Benghazi: General Abdel Fatah Younes, commander of forces fighting to oust Libyan leader Muammar Gaddafi, has been killed in mysterious circumstances, dealing military and political blows to the rebels.

Younes was shot dead by an armed gang after he was summoned from the front by the rebel National Transitional Council "for questioning over military issues," NTC chairman Mustafa Abdel Jalil said late on Thursday.

His killing, and that of two military officers, is seen as a sign of divisions within the ranks of the rebels in eastern Libya even as they make fresh advances in the west in a pre-Ramadan push to drive Gaddafi out.

"With all sadness, I inform you of the passing of Abdel Fatah Younes, the commander-in-chief of our rebel forces," Abdel Jalil said in a carefully worded statement at a press conference in Benghazi, the rebels' eastern capital.

"The person who carried out the assassination was captured," a somber looking Abdel Jalil said without elaborating. He added there would be three days of mourning in Younes's honour although his body has yet to be recovered.

Rumours circulated in Benghazi that Younes, Libya's former interior minister and number two in Gaddafi's regime prior to his defection in February, was arrested and killed by the rebels themselves after it was alleged his family still had ties with Gaddafi.

The scenario that the rebels have started fighting among themselves could pose awkward problems for the many Western powers who have recognised the NTC as the sole legitimate authority in Libya.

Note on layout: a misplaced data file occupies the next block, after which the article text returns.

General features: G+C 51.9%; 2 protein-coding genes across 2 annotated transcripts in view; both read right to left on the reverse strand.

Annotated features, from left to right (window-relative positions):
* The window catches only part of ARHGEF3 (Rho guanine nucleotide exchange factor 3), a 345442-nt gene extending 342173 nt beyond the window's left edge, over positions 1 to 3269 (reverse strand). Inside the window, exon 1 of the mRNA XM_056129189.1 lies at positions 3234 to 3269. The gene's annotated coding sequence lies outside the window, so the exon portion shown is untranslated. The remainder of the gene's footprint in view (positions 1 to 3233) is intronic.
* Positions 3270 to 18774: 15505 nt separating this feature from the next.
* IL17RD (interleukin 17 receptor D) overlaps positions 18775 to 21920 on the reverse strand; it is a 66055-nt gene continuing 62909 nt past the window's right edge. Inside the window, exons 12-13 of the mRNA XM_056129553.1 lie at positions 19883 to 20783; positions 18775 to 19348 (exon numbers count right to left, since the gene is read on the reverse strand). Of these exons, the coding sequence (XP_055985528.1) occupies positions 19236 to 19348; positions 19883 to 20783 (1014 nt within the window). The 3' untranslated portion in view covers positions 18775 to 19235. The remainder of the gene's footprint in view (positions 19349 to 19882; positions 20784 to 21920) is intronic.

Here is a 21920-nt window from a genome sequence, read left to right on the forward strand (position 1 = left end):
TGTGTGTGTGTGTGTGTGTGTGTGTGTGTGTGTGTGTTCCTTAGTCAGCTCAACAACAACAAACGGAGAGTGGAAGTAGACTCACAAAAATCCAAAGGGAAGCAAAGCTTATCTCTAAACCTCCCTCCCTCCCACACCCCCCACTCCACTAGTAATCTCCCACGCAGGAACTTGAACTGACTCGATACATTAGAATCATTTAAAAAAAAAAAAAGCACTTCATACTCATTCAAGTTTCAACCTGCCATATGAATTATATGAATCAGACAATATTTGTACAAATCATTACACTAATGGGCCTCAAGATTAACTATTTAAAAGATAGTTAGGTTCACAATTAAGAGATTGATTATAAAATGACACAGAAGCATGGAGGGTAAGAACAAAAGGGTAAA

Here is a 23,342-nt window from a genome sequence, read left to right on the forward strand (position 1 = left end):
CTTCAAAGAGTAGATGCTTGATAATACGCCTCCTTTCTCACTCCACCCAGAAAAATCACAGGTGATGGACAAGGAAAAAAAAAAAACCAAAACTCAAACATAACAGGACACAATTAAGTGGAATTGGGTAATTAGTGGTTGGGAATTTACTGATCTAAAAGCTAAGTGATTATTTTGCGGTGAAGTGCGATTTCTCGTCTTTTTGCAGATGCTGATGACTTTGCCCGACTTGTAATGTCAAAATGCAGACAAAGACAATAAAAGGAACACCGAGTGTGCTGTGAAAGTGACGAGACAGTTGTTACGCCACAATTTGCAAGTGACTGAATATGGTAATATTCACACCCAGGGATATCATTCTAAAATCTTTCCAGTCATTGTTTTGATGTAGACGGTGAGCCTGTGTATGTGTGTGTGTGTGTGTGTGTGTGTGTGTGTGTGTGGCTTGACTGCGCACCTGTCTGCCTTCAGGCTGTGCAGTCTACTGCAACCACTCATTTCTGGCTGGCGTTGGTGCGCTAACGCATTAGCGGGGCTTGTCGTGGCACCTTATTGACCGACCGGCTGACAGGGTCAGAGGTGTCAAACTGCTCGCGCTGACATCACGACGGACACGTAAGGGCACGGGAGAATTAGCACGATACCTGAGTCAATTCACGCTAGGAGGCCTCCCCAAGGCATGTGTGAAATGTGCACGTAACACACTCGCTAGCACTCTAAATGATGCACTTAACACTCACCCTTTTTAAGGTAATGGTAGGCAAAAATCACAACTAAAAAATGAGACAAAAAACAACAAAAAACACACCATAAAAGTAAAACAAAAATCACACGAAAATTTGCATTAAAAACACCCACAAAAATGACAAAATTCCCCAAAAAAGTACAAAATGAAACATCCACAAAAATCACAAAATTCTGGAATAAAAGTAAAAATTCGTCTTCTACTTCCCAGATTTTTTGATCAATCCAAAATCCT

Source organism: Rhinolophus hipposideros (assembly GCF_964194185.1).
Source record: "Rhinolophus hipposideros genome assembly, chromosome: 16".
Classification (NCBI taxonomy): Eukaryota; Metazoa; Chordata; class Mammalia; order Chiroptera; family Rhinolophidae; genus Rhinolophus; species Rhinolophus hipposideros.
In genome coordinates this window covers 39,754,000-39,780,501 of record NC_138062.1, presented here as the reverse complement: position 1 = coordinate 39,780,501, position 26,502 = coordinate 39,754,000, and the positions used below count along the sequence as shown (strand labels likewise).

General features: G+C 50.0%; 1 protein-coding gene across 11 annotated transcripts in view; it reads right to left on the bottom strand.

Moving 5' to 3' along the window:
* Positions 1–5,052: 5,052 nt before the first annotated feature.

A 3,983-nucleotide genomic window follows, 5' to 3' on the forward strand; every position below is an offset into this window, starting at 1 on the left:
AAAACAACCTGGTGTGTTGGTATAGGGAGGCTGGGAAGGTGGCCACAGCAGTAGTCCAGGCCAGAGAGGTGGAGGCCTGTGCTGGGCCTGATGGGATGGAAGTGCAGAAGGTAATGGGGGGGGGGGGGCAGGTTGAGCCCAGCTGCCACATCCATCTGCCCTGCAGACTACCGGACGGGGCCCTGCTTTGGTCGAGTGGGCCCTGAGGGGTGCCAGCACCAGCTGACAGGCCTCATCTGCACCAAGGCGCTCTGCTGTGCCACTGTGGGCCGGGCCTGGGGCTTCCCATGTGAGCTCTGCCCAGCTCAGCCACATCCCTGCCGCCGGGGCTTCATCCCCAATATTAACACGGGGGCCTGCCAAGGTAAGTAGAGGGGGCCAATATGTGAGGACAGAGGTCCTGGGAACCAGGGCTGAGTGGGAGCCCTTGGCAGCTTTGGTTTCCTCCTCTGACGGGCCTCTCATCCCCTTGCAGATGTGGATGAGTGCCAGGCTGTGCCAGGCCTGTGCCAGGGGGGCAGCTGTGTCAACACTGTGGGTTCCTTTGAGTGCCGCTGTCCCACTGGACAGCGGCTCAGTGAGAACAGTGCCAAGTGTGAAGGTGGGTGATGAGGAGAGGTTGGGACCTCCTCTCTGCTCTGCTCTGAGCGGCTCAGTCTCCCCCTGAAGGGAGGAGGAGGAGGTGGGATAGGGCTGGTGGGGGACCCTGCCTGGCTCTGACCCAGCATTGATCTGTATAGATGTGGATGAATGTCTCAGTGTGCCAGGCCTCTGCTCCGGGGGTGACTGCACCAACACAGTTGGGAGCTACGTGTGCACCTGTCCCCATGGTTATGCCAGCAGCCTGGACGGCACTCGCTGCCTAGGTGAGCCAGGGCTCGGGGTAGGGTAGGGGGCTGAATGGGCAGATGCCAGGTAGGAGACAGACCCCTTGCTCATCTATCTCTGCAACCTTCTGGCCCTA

Rebel leaders tried to dampen down the speculation. "I ask you to refrain from paying attention to the rumours that Gaddafi's forces are trying to spread within our ranks," Abdel Jalil told journalists after a lengthy closed door meeting with NTC members.

Moments after the announcement, two vehicles loaded with an anti-aircraft gun and at least a dozen armed men shooting in the air arrived at Tibesti hotel, where the announcement was made.

A witness said that they later managed to enter the hotel with their weapons but security forces calmed them down and convinced them to leave.

"They shouted 'You killed (Younes)'," in reference to the NTC, he added.

At least three loud explosions shook the centre of Tripoli late Thursday, as Libyan television reported that planes were flying over the Libyan capital, which has been the target of NATO air raids.

Al-Jamahiriya television reported that several "civilian sites" had been bombed by NATO on Thursday.

Libyan rebels seized two localities near the Tunisian border earlier in the day as part of their offensive ahead of the start early next week of the Muslim fasting month of Ramadan, an AFP correspondent said.

The first was the town of Al-Ghazaya, some 12 kilometres from the frontier and the second was Umm Al-Far, a hamlet of a few hundred inhabitants 10 kilometres northeast of there.